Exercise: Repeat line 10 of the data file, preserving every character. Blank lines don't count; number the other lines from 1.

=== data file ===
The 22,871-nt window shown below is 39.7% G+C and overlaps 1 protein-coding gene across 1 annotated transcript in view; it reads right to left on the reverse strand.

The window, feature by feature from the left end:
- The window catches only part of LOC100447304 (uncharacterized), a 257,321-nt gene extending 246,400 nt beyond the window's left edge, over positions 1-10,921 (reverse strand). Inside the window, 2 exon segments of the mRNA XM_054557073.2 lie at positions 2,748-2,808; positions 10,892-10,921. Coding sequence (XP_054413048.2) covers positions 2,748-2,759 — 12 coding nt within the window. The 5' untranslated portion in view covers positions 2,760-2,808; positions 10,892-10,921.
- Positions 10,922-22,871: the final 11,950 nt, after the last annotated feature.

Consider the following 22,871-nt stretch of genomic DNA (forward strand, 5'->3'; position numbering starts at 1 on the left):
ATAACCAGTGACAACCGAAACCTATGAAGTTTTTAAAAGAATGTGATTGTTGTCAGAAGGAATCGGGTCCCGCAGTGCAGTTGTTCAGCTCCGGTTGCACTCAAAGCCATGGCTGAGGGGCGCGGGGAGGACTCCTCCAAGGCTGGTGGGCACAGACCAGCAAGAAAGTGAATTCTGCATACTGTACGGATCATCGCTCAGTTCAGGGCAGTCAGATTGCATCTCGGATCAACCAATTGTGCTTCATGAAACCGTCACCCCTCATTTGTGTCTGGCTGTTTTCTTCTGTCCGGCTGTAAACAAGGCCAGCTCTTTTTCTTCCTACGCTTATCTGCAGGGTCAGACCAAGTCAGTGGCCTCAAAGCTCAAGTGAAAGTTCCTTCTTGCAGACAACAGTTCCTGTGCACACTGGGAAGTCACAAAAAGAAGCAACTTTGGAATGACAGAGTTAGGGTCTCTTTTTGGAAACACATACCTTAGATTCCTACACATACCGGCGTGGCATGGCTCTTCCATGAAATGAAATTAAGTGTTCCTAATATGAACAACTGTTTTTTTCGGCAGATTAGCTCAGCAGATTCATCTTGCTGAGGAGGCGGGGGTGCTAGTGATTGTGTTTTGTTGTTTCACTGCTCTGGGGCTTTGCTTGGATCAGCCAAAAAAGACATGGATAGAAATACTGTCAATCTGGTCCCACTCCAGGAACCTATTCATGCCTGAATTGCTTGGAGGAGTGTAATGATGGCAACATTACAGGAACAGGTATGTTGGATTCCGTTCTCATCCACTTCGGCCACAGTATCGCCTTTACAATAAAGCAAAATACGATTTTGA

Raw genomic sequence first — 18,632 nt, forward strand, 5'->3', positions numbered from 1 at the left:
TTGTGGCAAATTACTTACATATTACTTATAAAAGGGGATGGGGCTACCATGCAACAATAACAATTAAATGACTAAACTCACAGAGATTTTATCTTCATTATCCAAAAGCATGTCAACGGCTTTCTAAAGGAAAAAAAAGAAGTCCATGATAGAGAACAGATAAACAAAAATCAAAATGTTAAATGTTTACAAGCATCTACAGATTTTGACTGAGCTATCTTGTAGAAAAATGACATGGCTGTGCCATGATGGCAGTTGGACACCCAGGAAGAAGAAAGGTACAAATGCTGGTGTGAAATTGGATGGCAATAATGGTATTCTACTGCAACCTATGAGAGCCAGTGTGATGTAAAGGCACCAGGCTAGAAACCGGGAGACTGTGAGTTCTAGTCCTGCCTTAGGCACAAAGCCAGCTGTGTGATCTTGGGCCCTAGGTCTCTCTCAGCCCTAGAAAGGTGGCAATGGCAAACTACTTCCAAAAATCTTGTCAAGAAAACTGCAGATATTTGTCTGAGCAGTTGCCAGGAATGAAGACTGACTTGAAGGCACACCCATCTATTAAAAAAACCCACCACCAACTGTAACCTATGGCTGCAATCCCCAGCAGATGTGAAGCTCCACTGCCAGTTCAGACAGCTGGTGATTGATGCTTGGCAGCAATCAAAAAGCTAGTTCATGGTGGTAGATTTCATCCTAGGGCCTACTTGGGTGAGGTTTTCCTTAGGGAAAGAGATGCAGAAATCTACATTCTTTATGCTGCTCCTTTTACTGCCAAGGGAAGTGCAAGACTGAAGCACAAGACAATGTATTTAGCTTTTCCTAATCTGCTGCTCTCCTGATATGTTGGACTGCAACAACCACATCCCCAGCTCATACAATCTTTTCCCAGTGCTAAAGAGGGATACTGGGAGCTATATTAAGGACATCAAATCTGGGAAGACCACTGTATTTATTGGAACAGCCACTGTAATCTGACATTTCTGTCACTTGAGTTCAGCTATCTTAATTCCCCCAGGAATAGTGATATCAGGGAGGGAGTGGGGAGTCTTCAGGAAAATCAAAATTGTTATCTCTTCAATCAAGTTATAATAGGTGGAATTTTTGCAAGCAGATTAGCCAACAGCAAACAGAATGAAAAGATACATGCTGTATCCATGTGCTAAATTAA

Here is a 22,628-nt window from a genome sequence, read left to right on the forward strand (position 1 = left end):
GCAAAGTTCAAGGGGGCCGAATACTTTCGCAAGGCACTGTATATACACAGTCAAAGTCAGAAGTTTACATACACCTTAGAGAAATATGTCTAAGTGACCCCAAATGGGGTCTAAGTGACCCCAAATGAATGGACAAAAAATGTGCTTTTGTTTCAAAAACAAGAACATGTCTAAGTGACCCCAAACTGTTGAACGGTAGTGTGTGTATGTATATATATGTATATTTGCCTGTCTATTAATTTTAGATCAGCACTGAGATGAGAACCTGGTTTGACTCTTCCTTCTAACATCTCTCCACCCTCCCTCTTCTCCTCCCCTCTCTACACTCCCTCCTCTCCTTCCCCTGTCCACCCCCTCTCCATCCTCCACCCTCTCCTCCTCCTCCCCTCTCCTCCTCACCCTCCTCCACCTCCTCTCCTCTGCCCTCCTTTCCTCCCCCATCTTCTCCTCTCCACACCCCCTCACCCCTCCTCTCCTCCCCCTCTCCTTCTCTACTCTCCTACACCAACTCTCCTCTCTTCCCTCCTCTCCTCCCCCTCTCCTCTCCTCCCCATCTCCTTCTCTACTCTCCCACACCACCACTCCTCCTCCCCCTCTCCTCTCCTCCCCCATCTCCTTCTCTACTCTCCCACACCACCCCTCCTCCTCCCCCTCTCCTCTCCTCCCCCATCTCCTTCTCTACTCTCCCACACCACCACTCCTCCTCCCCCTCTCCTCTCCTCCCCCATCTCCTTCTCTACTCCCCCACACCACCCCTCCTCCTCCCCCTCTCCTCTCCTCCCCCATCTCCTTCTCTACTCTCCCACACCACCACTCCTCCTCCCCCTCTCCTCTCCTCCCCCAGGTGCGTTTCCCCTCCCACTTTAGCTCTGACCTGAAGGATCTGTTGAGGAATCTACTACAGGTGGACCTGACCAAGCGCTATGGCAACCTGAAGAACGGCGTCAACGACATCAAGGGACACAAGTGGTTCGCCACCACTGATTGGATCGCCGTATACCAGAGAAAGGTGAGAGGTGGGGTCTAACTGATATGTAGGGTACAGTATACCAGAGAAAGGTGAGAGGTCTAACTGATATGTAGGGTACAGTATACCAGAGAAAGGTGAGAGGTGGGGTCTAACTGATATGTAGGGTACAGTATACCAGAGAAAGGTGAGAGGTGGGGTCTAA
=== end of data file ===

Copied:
GCAAAGTTCAAGGGGGCCGAATACTTTCGCAAGGCACTGTATATACACAGTCAAAGTCAGAAGTTTACATACACCTTAGAGAAATATGTCTAAGTGACCCCAAATGGGGTCTAAGTGACCCCAAATGAATGGACAAAAAATGTGCTTTTGTTTCAAAAACAAGAACATGTCTAAGTGACCCCAAACTGTTGAACGGTAGTGTGTGTATGTATATATATGTATATTTGCCTGTCTATTAATTTTAGATCAGCACTGAGATGAGAACCTGGTTTGACTCTTCCTTCTAACATCTCTCCACCCTCCCTCTTCTCCTCCCCTCTCTACACTCCCTCCTCTCCTTCCCCTGTCCACCCCCTCTCCATCCTCCACCCTCTCCTCCTCCTCCCCTCTCCTCCTCACCCTCCTCCACCTCCTCTCCTCTGCCCTCCTTTCCTCCCCCATCTTCTCCTCTCCACACCCCCTCACCCCTCCTCTCCTCCCCCTCTCCTTCTCTACTCTCCTACACCAACTCTCCTCTCTTCCCTCCTCTCCTCCCCCTCTCCTCTCCTCCCCATCTCCTTCTCTACTCTCCCACACCACCACTCCTCCTCCCCCTCTCCTCTCCTCCCCCATCTCCTTCTCTACTCTCCCACACCACCCCTCCTCCTCCCCCTCTCCTCTCCTCCCCCATCTCCTTCTCTACTCTCCCACACCACCACTCCTCCTCCCCCTCTCCTCTCCTCCCCCATCTCCTTCTCTACTCCCCCACACCACCCCTCCTCCTCCCCCTCTCCTCTCCTCCCCCATCTCCTTCTCTACTCTCCCACACCACCACTCCTCCTCCCCCTCTCCTCTCCTCCCCCAGGTGCGTTTCCCCTCCCACTTTAGCTCTGACCTGAAGGATCTGTTGAGGAATCTACTACAGGTGGACCTGACCAAGCGCTATGGCAACCTGAAGAACGGCGTCAACGACATCAAGGGACACAAGTGGTTCGCCACCACTGATTGGATCGCCGTATACCAGAGAAAGGTGAGAGGTGGGGTCTAACTGATATGTAGGGTACAGTATACCAGAGAAAGGTGAGAGGTCTAACTGATATGTAGGGTACAGTATACCAGAGAAAGGTGAGAGGTGGGGTCTAACTGATATGTAGGGTACAGTATACCAGAGAAAGGTGAGAGGTGGGGTCTAA